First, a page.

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I am thinking about working with a publisher for an iPhone game that I have developed. I have been independent until now, but want to look into the publishing route because I just don't have the resources to market the game myself, and I would rather not take outside investment.

So, those of you who have gone this route, what should I be looking for in a publisher? What should I avoid?

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1 Answer 1

up vote 12 down vote accepted

You mention that you're looking for a publisher primarily for marketing (rather than funding) your iPhone game, so if I understand correctly, you're looking at companies such as Chillingo (if I recall correctly, they'll take finished titles and expose them to hungry gamers).

We've worked with publishers such as Steam, D2D, and OnLive, all of which have been really great for us as indies. Here are some rules-of-thumb that have helped us navigate that:

  • Contracts: We always, always, always, get a lawyer to review the publishing contract. Sometimes, this is a formal, lengthy back-and-forth process, but in the past, we've even relied on family friends (who were lawyers) for a simple review that turned up things we'd missed. And if a publisher refuses to sign a contract to which we've made reasonable changes, we run away.
  • Audience: We do better if our publisher's audience is aligned with our own. This seems a no-brainer, but we didn't realize how pronounced the effect would be. We thought we'd sell (perhaps) twice as many units on one platform as on another. That discrepancy turned out to be two or three orders of magnitude.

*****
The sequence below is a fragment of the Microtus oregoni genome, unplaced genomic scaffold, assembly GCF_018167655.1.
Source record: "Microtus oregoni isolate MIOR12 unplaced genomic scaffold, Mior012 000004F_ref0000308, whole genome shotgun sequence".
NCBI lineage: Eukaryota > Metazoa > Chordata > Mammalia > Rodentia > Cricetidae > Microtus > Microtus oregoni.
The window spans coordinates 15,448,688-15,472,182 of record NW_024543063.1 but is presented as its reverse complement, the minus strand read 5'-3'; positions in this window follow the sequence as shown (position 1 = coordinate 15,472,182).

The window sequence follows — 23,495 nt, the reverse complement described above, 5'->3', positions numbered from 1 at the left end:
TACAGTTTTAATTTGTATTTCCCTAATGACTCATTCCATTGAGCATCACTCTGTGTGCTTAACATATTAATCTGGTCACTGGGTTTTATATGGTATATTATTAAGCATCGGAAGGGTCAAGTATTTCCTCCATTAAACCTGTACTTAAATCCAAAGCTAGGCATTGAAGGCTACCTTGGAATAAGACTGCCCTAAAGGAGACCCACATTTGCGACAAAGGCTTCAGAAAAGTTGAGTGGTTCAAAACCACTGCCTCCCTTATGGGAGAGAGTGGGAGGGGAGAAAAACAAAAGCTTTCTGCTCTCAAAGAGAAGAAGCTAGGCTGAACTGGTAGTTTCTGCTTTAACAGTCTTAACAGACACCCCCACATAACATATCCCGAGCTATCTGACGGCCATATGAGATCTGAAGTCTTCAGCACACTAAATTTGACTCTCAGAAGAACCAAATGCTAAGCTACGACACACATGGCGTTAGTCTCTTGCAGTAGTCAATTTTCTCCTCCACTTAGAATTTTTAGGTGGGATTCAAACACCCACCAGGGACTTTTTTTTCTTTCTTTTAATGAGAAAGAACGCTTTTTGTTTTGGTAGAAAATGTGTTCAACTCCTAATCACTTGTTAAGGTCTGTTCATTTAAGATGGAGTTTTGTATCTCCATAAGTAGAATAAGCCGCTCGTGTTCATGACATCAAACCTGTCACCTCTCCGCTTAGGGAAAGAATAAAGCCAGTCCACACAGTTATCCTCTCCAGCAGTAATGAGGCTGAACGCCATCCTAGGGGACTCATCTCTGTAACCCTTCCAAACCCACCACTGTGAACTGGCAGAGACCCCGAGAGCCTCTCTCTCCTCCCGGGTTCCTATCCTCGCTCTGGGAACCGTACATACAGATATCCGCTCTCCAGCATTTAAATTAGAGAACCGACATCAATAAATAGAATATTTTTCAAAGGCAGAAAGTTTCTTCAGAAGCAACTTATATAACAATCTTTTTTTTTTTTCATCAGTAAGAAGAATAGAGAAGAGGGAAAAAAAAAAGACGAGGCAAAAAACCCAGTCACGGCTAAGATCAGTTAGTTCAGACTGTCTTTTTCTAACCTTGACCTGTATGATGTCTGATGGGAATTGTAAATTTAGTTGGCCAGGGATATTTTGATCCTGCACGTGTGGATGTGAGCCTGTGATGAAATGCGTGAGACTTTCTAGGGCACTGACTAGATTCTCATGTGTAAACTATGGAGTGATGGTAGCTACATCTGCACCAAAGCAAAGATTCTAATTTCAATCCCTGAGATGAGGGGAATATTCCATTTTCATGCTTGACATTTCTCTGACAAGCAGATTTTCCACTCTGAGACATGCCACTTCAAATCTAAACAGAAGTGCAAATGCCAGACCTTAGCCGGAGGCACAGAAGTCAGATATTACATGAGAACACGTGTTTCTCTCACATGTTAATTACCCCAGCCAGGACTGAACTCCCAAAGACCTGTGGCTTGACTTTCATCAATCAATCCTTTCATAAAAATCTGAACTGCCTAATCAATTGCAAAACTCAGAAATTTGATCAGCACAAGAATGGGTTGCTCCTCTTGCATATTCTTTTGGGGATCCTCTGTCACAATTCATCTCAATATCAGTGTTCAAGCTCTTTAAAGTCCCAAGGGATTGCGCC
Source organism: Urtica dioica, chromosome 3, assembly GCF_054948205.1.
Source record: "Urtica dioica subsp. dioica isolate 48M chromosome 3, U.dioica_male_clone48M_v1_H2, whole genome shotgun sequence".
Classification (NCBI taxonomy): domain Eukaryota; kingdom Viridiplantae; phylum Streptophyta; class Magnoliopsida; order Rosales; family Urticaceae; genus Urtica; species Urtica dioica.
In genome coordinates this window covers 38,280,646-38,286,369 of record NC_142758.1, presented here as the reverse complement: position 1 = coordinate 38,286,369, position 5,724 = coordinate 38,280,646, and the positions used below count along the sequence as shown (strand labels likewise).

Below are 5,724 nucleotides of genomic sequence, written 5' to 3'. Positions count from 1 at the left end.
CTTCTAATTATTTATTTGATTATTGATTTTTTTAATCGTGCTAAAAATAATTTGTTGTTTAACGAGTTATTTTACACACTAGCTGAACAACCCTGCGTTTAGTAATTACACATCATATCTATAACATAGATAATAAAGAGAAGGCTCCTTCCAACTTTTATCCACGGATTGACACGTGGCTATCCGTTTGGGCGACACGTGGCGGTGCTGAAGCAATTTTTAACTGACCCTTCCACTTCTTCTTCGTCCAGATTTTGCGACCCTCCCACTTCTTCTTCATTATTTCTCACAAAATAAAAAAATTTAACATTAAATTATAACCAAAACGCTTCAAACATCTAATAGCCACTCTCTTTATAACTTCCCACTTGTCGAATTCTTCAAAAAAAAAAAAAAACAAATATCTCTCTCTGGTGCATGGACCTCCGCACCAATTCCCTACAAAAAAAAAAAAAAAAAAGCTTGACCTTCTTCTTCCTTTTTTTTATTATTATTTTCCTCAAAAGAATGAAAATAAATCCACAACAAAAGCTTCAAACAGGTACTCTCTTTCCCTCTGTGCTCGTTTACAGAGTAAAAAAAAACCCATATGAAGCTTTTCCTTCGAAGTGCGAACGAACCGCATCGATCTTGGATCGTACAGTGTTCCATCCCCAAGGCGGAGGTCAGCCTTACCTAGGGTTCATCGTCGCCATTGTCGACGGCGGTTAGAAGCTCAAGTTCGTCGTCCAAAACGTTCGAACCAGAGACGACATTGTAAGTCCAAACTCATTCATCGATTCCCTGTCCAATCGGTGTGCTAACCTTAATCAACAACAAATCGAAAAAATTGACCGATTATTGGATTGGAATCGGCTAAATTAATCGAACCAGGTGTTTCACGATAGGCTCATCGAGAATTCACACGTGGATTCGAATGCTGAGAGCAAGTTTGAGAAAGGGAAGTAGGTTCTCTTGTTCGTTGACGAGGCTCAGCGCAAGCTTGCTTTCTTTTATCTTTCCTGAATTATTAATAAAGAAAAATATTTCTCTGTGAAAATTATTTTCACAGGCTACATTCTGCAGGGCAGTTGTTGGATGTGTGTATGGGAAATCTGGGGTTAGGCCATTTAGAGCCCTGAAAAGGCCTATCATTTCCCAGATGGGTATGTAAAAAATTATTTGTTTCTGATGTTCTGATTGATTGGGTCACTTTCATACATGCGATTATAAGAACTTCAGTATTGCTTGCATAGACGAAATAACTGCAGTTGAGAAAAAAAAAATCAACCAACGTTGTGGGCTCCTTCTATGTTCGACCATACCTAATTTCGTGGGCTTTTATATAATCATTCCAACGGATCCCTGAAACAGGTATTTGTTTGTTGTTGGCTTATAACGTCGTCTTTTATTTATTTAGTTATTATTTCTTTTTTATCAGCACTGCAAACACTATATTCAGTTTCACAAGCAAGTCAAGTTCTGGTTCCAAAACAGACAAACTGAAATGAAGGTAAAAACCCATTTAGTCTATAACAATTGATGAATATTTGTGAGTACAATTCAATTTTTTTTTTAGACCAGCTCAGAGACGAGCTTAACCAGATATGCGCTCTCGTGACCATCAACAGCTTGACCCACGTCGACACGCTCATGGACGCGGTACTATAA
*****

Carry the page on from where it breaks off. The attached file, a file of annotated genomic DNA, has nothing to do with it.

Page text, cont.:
• PR: A good publisher will get your game in front of as many (receptive) eyes as possible. Still, we get good results by doing some of the PR push, ourselves. No other company loves our games as much as ours does; and no other company is as invested in seeing them do well! To wit, we'll go above and beyond what publishers do. For example, if they're pushing our game primarily to their existing customers, we'll hit the press with a humble press release ourselves.
  • Making Friends: Small game development studios tend to help each other out, so if we have questions about a publisher, we'll talk to other groups they've worked with. Cold calls work here! These studios can't say everything, as they'll be bound by a nondisclosure agreement, but "We love this publisher!" or "Beware!" goes a long way.

Good luck!

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